A team of researchers conducting an extensive study of growth rings in trees say there could be a link between the rise and fall of ancient civilizations and sudden shifts in Europe's climate. They based their findings on data from more than 9,000 wooden artifacts that have come from civilizations from over the past 2,500 years, BBC News reports. In the study, published online in the journal Science, the researchers found that periods of warm, wet summers coincided with prosperity,...

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2011-01-13 15:31:33

The magnitude of climate change during Earth's deep past suggests that future temperatures may eventually rise far more than projected if society continues its pace of emitting greenhouse gases, a new analysis concludes. The study, by National Center for Atmospheric Research (NCAR) scientist Jeffrey Kiehl, will appear as a "Perspectives" piece in this week's issue of the journal Science. Building on recent research, the study examines the relationship between global temperatures and high...

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2010-10-12 23:05:00

Geographers at Leicester use forensic techniques to investigate untapped resourceScientists at the University of Leicester are using an unusual resource to investigate ancient climates"“ prehistoric animal urine.The animal in question is the rock hyrax, a common species in countries such as Namibia and Botswana. They look like large guinea pigs but are actually related to the elephant. Hyraxes use specific locations as communal toilets, some of which have been used by generations of...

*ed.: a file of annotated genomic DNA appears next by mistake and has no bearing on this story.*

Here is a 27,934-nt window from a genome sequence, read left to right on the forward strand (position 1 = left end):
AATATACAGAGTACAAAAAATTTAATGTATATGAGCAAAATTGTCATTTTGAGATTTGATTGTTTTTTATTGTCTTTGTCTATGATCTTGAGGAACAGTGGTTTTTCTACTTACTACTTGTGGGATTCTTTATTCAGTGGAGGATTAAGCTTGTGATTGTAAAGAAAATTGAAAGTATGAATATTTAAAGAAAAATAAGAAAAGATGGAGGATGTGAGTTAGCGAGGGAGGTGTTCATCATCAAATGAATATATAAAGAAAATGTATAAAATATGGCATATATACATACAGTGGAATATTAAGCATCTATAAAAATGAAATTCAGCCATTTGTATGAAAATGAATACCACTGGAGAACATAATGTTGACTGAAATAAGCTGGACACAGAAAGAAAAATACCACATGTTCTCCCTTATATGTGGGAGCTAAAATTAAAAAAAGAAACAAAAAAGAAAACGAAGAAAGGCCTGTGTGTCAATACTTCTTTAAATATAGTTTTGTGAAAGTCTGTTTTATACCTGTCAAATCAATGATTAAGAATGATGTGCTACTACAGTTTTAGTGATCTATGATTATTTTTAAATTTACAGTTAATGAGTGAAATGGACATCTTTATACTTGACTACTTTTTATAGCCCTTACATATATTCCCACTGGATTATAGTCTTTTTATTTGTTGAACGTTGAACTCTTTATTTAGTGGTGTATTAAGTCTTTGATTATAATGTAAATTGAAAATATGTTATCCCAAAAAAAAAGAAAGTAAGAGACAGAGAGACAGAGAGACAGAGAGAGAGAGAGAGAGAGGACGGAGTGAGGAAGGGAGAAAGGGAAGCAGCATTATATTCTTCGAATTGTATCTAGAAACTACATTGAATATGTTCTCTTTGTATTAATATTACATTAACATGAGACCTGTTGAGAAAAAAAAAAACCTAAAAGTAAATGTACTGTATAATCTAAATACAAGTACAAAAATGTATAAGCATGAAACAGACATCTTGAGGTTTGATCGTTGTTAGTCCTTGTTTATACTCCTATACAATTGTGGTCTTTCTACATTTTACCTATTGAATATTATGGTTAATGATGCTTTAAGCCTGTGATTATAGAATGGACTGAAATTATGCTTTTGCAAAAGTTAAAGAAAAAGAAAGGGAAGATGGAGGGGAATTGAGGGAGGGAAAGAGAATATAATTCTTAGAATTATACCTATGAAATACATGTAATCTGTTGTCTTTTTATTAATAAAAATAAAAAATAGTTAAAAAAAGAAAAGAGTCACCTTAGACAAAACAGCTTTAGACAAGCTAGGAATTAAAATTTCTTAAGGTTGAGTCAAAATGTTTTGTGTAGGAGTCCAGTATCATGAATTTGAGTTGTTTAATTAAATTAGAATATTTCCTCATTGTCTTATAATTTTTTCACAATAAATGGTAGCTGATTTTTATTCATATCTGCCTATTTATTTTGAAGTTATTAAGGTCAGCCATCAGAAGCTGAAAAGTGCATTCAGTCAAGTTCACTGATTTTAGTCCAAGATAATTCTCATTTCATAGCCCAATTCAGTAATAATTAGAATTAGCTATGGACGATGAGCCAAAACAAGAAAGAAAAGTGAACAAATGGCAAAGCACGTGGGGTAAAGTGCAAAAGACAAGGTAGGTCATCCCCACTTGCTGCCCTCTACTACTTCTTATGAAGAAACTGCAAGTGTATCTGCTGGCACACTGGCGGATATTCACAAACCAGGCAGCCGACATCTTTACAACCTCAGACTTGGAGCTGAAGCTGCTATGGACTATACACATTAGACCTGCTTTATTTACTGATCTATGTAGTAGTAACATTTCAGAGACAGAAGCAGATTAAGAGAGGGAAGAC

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2010-09-09 08:23:28

New Zealand glaciers melted as European glaciers briefly expanded As the last ice age was ending, about 13,000 years ago, a final blast of cold hit Europe, and for a thousand years or more, it felt like the ice age had returned. But oddly, despite bitter cold winters in the north, Antarctica was heating up. For the two decades since ice core records revealed simultaneous warming and cooling at opposite ends of the planet during this time period, scientists have looked for an explanation....

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2010-08-24 15:13:32

A new study of the High Arctic climate roughly 50 million years ago led by the University of Colorado at Boulder helps to explain how ancient alligators and giant tortoises were able to thrive on Ellesmere Island well above the Arctic Circle, even as they endured six months of darkness each year. The new study, which looked at temperatures during the early Eocene period 52 to 53 million years ago, also has implications for the impacts of future climate change as Arctic temperatures continue...


Word of the Day
bibliopole
  • A bookseller; now, especially, a dealer in rare and curious books.
This word comes from a Greek phrase meaning 'book seller.'